David Ragan — Finished 6th: “I’m certainly proud of our effort tonight. We had a great day on pit road. Our car fast and it drove really good. I give us an ‘A’ for the night. I missed my mark a bit coming to the white line. I zigged when I should have zagged. It’s tough to block two or three lanes coming to the white flag. I missed it on that run. If I couldn’t win I’m glad another Ford is is victory lane. Ricky (Stenhouse) is a good guy and I’m proud for that team. I’m just disappointed that I couldn’t close the deal.”

AJ Allmendinger – Finished 8th: “We had a plan that we weren’t going to race until 40 to go, and it all worked out.  It was crazy back there. You are kind of hanging on. I thought the Quick Lube Chevy had good speed and handled really well. That has always been our strength here and it was again. The guys did such a great job. It was our backup car. I kind of crushed the roof of the primary car at Talladega.  They got it ready and it had decent speed in it.  You just wish you could re-do it.  I thought I was doing everything right.  On that first restart I had a big push there on David (Ragan) and thought we were going to get clear that second restart. I couldn’t get to Ty’s (Dillon) bumper as good as I wanted to. I was going to shoot the gap, and Ty went high and the 38 went low and I got pinned in the middle and lost our chance to win.”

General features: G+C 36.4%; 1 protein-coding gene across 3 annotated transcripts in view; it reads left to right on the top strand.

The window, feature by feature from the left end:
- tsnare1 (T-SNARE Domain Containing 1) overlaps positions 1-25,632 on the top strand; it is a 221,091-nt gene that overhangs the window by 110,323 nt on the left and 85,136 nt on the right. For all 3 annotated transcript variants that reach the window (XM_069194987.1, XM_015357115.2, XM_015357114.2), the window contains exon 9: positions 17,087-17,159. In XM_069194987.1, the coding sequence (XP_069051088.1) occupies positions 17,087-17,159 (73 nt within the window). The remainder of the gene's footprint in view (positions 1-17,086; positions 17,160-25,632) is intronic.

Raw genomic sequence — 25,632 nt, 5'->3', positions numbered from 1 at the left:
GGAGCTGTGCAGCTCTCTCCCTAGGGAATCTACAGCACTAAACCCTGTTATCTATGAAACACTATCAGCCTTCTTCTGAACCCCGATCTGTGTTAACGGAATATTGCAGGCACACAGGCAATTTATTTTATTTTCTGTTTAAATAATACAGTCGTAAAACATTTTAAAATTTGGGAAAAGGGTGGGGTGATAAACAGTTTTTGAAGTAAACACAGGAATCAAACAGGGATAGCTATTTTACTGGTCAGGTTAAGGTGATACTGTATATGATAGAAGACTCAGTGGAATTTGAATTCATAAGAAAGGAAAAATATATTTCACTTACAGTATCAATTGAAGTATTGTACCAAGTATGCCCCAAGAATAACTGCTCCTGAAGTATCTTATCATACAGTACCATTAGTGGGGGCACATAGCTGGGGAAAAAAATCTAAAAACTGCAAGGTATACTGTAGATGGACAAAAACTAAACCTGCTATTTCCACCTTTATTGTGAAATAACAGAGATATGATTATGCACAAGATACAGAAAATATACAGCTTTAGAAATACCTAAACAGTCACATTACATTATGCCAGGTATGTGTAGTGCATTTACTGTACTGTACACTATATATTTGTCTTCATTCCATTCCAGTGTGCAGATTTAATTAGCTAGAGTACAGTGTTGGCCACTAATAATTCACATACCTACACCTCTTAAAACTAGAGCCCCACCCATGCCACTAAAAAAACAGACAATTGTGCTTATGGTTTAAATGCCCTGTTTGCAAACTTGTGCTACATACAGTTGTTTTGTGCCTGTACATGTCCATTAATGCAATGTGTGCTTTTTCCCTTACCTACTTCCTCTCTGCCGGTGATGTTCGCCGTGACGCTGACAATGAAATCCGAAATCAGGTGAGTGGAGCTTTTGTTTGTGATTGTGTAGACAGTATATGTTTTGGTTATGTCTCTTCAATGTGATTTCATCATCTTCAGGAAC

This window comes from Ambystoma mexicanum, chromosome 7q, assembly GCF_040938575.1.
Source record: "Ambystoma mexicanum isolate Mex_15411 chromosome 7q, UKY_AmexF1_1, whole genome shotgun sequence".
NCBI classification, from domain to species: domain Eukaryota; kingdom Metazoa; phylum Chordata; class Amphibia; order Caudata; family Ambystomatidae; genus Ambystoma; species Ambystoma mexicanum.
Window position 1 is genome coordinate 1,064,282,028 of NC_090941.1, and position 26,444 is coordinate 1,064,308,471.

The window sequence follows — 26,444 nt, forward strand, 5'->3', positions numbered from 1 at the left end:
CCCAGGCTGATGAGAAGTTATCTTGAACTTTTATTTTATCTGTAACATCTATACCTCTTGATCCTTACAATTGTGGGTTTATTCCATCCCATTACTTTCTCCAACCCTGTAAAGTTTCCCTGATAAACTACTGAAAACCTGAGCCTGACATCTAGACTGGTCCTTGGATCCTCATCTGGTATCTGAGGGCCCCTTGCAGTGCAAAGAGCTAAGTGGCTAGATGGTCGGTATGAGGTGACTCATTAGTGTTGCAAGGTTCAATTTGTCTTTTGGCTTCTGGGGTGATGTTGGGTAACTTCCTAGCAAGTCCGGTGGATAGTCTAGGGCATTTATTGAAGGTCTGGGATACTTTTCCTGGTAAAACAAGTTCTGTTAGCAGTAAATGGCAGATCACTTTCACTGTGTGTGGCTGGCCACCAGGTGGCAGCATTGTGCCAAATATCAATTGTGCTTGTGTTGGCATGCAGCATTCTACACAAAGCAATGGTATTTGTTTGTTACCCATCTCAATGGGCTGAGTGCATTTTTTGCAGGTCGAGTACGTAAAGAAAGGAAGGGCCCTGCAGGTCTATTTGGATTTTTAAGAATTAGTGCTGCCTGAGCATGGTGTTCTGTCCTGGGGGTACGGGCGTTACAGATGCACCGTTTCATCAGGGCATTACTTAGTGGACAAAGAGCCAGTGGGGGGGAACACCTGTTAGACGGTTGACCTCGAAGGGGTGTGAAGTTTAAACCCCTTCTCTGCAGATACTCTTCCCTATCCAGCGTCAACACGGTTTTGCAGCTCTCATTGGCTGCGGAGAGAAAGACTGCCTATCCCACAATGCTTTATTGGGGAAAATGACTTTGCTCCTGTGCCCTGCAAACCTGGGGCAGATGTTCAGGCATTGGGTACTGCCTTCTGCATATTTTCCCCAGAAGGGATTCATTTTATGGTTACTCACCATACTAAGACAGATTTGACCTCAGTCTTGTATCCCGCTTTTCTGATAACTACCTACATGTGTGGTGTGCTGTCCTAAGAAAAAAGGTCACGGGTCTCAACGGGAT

Erik Jones — Finished 9th: “It was an up-and-down night. We were up front at a few points and back at a few points – just learning and trying to figure everything out. I don’t know exactly what happened when we got spun around. I think I got up inside of somebody or somebody came down on me and just got spun around unfortunately. Still got a decent finish out of it – top 10 at a superspeedway so that’s a good finish and some momentum for next week.”

Chris Buescher – Finished 10th: “Really nice to finish Daytona. We tried to have a smart race and just hang out there in the back so we could have a good piece at the end. The team did a great job on giving me a good race car all weekend. We knew qualifying would be what it was, but the car raced and handled really well and we got a top-10 out of it.”